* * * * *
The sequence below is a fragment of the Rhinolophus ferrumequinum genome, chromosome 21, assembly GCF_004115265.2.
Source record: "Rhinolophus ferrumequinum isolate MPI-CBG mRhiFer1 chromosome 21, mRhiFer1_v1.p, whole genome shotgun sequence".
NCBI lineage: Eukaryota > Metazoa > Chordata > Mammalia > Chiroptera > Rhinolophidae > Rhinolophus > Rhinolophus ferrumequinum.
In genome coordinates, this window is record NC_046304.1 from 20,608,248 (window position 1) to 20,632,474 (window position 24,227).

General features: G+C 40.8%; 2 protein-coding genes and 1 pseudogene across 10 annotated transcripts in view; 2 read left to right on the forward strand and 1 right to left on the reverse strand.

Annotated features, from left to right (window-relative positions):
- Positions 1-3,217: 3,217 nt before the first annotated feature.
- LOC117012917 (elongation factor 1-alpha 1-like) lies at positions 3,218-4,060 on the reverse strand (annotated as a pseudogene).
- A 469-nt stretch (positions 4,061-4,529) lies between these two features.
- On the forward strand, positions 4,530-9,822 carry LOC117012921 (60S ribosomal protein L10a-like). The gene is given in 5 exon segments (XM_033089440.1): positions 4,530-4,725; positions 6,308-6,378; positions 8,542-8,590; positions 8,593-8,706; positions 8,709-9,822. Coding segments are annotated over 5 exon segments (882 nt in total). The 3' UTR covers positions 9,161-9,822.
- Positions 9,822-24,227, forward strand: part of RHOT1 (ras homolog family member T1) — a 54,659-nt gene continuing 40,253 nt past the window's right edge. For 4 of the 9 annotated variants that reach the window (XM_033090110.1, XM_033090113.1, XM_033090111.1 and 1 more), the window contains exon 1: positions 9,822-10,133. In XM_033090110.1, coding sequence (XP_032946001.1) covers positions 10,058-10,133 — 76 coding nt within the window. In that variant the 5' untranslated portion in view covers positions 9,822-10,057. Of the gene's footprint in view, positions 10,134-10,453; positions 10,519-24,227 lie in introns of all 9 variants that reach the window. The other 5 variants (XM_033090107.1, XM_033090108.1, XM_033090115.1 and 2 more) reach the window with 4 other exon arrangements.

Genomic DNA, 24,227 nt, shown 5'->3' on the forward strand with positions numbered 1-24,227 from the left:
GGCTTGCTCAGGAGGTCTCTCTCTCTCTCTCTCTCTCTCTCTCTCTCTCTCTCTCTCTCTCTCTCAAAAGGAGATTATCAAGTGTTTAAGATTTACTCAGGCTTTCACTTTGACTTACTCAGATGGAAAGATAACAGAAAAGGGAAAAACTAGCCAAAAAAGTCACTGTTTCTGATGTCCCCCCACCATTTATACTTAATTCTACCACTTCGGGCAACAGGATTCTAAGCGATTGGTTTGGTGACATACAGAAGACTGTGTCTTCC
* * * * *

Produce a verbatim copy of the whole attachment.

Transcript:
The sequence below is a fragment of the Rhinolophus ferrumequinum genome, chromosome 21, assembly GCF_004115265.2.
Source record: "Rhinolophus ferrumequinum isolate MPI-CBG mRhiFer1 chromosome 21, mRhiFer1_v1.p, whole genome shotgun sequence".
NCBI lineage: Eukaryota > Metazoa > Chordata > Mammalia > Chiroptera > Rhinolophidae > Rhinolophus > Rhinolophus ferrumequinum.
In genome coordinates, this window is record NC_046304.1 from 20,608,248 (window position 1) to 20,632,474 (window position 24,227).

General features: G+C 40.8%; 2 protein-coding genes and 1 pseudogene across 10 annotated transcripts in view; 2 read left to right on the forward strand and 1 right to left on the reverse strand.

Annotated features, from left to right (window-relative positions):
- Positions 1-3,217: 3,217 nt before the first annotated feature.
- LOC117012917 (elongation factor 1-alpha 1-like) lies at positions 3,218-4,060 on the reverse strand (annotated as a pseudogene).
- A 469-nt stretch (positions 4,061-4,529) lies between these two features.
- On the forward strand, positions 4,530-9,822 carry LOC117012921 (60S ribosomal protein L10a-like). The gene is given in 5 exon segments (XM_033089440.1): positions 4,530-4,725; positions 6,308-6,378; positions 8,542-8,590; positions 8,593-8,706; positions 8,709-9,822. Coding segments are annotated over 5 exon segments (882 nt in total). The 3' UTR covers positions 9,161-9,822.
- Positions 9,822-24,227, forward strand: part of RHOT1 (ras homolog family member T1) — a 54,659-nt gene continuing 40,253 nt past the window's right edge. For 4 of the 9 annotated variants that reach the window (XM_033090110.1, XM_033090113.1, XM_033090111.1 and 1 more), the window contains exon 1: positions 9,822-10,133. In XM_033090110.1, coding sequence (XP_032946001.1) covers positions 10,058-10,133 — 76 coding nt within the window. In that variant the 5' untranslated portion in view covers positions 9,822-10,057. Of the gene's footprint in view, positions 10,134-10,453; positions 10,519-24,227 lie in introns of all 9 variants that reach the window. The other 5 variants (XM_033090107.1, XM_033090108.1, XM_033090115.1 and 2 more) reach the window with 4 other exon arrangements.

Genomic DNA, 24,227 nt, shown 5'->3' on the forward strand with positions numbered 1-24,227 from the left:
GGCTTGCTCAGGAGGTCTCTCTCTCTCTCTCTCTCTCTCTCTCTCTCTCTCTCTCTCTCTCTCTCAAAAGGAGATTATCAAGTGTTTAAGATTTACTCAGGCTTTCACTTTGACTTACTCAGATGGAAAGATAACAGAAAAGGGAAAAACTAGCCAAAAAAGTCACTGTTTCTGATGTCCCCCCACCATTTATACTTAATTCTACCACTTCGGGCAACAGGATTCTAAGCGATTGGTTTGGTGACATACAGAAGACTGTGTCTTCC